AT&T To Pay Muslim Woman $5 Million After Boss Snatched Off Her ScarfCopyright 2012 The Associated Press. All rights reserved. This material may not be published, broadcast, rewritten or redistributed.
A Jackson County jury on Thursday awarded Susann Bashir $5 million in punitive damages in her discrimination lawsuit, along with $120,000 in lost wages and other actual damages. reported Saturday that the award appears to be the largest jury verdict for a workplace discrimination case in Missouri history.
Bashir said in court documents that her work environment became hostile immediately after she converted, with her co-workers making harassing comments about her religion and referring to her hijab as "that thing on her head."
"I was shocked. I thought, 'What is going on?' " she told the newspaper. "Nobody ever cared what I wore before. Nobody ever cared what religion I was before."
Bashir worked at AT&T's office in Kansas City for 10 years as a fiber optics network builder before being fired from her $70,000-a-year job. She claimed that she endured religious discrimination nearly every day of the final three years she worked there, including being asked if she was going to blow up the building and being called a "towelhead" and a terrorist.
AT&T said Friday that it disagrees with the verdict and plans to appeal.
Despite the jury's award, Bashir stands to receive much less than $5 million because Missouri law caps such awards at five times the actual damage amount, plus attorney fees.
Amy Coopman, Bashir's lawyer, said attorney fees will be determined later by the judge.
The previous largest such verdict came in 2009, when Mohamed Alhalabi, an Arab-American Muslim, was awarded $811,949 in St. Louis County Circuit Court in a case against the Missouri Department of Natural Resources.
That same year, a Jonesboro, Ark., jury ordered AT&T to pay $1.3 million to two former employees fired for attending a Jehovah's Witnesses convention.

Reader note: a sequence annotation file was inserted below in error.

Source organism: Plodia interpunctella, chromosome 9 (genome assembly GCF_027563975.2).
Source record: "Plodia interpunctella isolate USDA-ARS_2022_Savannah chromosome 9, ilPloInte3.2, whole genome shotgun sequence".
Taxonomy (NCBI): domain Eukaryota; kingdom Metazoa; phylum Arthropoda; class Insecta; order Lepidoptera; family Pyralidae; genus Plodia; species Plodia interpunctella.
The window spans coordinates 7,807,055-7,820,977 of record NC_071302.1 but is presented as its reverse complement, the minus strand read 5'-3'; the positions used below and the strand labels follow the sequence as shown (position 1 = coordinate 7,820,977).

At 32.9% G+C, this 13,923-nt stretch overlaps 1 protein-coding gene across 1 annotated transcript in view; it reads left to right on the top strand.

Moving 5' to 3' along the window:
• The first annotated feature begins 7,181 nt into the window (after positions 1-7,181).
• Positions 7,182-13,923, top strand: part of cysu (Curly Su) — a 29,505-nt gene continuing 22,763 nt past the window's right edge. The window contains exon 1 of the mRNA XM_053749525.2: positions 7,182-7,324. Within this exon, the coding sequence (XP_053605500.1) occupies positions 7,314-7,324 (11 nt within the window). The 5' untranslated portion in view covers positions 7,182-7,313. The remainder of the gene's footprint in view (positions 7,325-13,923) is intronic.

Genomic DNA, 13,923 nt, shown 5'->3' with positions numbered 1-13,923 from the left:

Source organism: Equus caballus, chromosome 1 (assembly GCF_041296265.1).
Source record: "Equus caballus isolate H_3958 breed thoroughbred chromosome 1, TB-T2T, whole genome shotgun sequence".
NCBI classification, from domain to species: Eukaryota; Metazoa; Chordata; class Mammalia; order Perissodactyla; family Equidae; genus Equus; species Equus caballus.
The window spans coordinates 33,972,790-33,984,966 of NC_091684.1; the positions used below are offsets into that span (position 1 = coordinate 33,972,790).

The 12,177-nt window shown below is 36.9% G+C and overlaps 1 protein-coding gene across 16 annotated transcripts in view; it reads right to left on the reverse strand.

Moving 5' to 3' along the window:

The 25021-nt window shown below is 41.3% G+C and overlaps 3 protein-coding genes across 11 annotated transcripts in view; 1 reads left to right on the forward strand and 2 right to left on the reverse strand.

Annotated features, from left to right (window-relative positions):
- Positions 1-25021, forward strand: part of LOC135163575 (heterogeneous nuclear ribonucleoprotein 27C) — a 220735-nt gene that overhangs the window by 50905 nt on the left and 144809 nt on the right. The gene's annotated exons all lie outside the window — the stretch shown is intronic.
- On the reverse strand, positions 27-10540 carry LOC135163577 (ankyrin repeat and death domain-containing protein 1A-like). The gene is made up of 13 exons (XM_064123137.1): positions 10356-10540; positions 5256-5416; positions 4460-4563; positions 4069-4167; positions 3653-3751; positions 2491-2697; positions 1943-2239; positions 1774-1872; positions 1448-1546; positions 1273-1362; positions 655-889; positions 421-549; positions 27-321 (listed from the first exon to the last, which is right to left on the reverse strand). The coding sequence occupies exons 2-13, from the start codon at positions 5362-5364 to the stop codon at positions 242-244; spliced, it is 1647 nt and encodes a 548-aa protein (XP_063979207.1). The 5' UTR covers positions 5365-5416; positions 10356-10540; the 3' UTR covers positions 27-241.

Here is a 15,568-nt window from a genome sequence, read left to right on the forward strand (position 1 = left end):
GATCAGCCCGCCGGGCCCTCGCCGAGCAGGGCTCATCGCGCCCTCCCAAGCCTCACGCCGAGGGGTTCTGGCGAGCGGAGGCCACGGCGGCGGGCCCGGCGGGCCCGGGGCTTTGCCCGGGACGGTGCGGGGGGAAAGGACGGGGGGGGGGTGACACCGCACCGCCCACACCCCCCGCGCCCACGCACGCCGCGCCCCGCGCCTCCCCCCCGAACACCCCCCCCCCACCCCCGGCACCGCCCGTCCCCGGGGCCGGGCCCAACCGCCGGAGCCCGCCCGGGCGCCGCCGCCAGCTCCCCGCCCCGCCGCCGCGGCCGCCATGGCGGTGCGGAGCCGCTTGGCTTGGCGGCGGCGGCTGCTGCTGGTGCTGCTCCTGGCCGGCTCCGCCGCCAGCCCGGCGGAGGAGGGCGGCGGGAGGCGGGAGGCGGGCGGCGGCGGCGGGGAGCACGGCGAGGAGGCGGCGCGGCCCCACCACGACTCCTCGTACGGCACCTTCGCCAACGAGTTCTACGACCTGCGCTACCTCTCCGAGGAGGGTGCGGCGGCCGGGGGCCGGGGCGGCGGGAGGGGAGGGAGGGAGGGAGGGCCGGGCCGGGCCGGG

Bashir said she called an employee help line in March 2005 and asked the company to provide sensitivity training for her co-workers.
"It was a worthless call," she said. "Nothing ever changed."
The harassment continued and in March 2008, the Equal Employment Opportunity Commission launched an investigation after she filed a complaint.
She said that made some workers angry and led to the final encounter with her boss.
Bashir said she became so stressed out that she couldn't return to work. She asked that her boss be removed or that she be transferred, but neither happened.
She was fired after not returning to work for nine months.
"By firing me, they stole my ability to work at a job I liked," Bashir said.
She said the incident was hard on her mentally and physically and tore her family apart. She is going through a divorce, and in October she and her daughter moved to Anchorage, Alaska, where she works as an apartment manager.
"I have mixed feelings," Bashir said. "I'm happy not to be reporting to that management structure. But it's hard in this economy to find a job with that level of compensation. I didn't want to lose my job, because I felt I was doing good work."
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